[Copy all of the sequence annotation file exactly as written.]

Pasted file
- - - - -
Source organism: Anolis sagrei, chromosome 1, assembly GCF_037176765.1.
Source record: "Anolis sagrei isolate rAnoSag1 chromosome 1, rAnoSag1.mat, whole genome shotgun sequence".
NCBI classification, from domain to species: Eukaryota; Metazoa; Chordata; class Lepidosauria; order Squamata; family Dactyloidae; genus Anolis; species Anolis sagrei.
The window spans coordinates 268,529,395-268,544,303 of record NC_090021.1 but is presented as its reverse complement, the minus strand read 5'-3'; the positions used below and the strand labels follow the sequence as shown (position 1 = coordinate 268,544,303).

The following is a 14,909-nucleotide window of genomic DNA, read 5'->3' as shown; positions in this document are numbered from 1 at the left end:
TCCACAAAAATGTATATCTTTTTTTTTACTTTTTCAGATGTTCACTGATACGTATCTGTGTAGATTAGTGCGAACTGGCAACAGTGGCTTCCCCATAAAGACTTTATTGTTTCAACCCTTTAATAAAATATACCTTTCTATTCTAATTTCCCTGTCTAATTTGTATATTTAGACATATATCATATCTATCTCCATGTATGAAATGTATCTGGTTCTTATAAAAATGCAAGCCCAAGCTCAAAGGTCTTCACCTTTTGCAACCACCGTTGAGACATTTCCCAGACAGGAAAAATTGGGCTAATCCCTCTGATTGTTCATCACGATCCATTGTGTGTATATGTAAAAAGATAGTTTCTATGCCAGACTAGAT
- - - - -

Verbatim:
Source organism: Anolis sagrei, chromosome 1, assembly GCF_037176765.1.
Source record: "Anolis sagrei isolate rAnoSag1 chromosome 1, rAnoSag1.mat, whole genome shotgun sequence".
NCBI classification, from domain to species: Eukaryota; Metazoa; Chordata; class Lepidosauria; order Squamata; family Dactyloidae; genus Anolis; species Anolis sagrei.
The window spans coordinates 268,529,395-268,544,303 of record NC_090021.1 but is presented as its reverse complement, the minus strand read 5'-3'; the positions used below and the strand labels follow the sequence as shown (position 1 = coordinate 268,544,303).

The following is a 14,909-nucleotide window of genomic DNA, read 5'->3' as shown; positions in this document are numbered from 1 at the left end:
TCCACAAAAATGTATATCTTTTTTTTTACTTTTTCAGATGTTCACTGATACGTATCTGTGTAGATTAGTGCGAACTGGCAACAGTGGCTTCCCCATAAAGACTTTATTGTTTCAACCCTTTAATAAAATATACCTTTCTATTCTAATTTCCCTGTCTAATTTGTATATTTAGACATATATCATATCTATCTCCATGTATGAAATGTATCTGGTTCTTATAAAAATGCAAGCCCAAGCTCAAAGGTCTTCACCTTTTGCAACCACCGTTGAGACATTTCCCAGACAGGAAAAATTGGGCTAATCCCTCTGATTGTTCATCACGATCCATTGTGTGTATATGTAAAAAGATAGTTTCTATGCCAGACTAGAT